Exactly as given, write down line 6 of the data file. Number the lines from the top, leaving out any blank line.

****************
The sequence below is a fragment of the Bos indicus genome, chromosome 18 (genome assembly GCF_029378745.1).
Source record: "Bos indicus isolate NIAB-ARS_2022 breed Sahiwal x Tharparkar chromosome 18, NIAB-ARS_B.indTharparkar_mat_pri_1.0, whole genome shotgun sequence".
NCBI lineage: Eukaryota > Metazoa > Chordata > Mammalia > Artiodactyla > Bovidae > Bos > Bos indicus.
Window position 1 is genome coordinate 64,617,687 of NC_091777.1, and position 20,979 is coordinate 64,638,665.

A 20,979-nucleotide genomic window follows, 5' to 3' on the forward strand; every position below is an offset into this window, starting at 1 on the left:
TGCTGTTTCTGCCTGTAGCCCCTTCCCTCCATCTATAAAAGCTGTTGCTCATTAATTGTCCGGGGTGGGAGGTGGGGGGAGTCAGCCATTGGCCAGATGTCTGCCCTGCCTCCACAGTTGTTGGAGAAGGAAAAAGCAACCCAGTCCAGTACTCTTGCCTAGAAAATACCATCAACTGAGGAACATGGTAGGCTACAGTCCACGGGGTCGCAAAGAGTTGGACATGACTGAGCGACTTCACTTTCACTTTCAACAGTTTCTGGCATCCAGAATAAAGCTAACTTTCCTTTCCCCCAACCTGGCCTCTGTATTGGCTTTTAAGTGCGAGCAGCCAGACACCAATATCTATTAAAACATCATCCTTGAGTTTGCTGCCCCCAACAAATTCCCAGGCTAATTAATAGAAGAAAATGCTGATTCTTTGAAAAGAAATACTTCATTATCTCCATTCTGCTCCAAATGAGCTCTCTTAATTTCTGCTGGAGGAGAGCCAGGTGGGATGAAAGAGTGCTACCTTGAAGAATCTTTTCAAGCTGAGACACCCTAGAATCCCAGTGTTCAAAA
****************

TGCTGTTTCTGCCTGTAGCCCCTTCCCTCCATCTATAAAAGCTGTTGCTCATTAATTGTCCGGGGTGGGAGGTGGGGGGAGTCAGCCATTGGCCAGATGTCTGCCCTGCCTCCACAGTTGTTGGAGAAGGAAAAAGCAACCCAGTCCAGTACTCTTGCCTAGAAAATACCATCAACTGAGGAACATGGTAGGCTACAGTCCACGGGGTCGCAAAGAGTTGGACATGACTGAGCGACTTCACTTTCACTTTCAACAGTTTCTGGCATCCAGAATAAAGCTAACTTTCCTTTCCCCCAACCTGGCCTCTGTATTGGCTTTTAAGTGCGAGCAGCCAGACACCAATATCTATTAAAACATCATCCTTGAGTTTGCTGCCCCCAACAAATTCCCAGGCTAATTAATAGAAGAAAATGCTGATTCTTTGAAAAGAAATACTTCATTATCTCCATTCTGCTCCAAATGAGCTCTCTTAATTTCTGCTGGAGGAGAGCCAGGTGGGATGAAAGAGTGCTACCTTGAAGAATCTTTTCAAGCTGAGACACCCTAGAATCCCAGTGTTCAAAA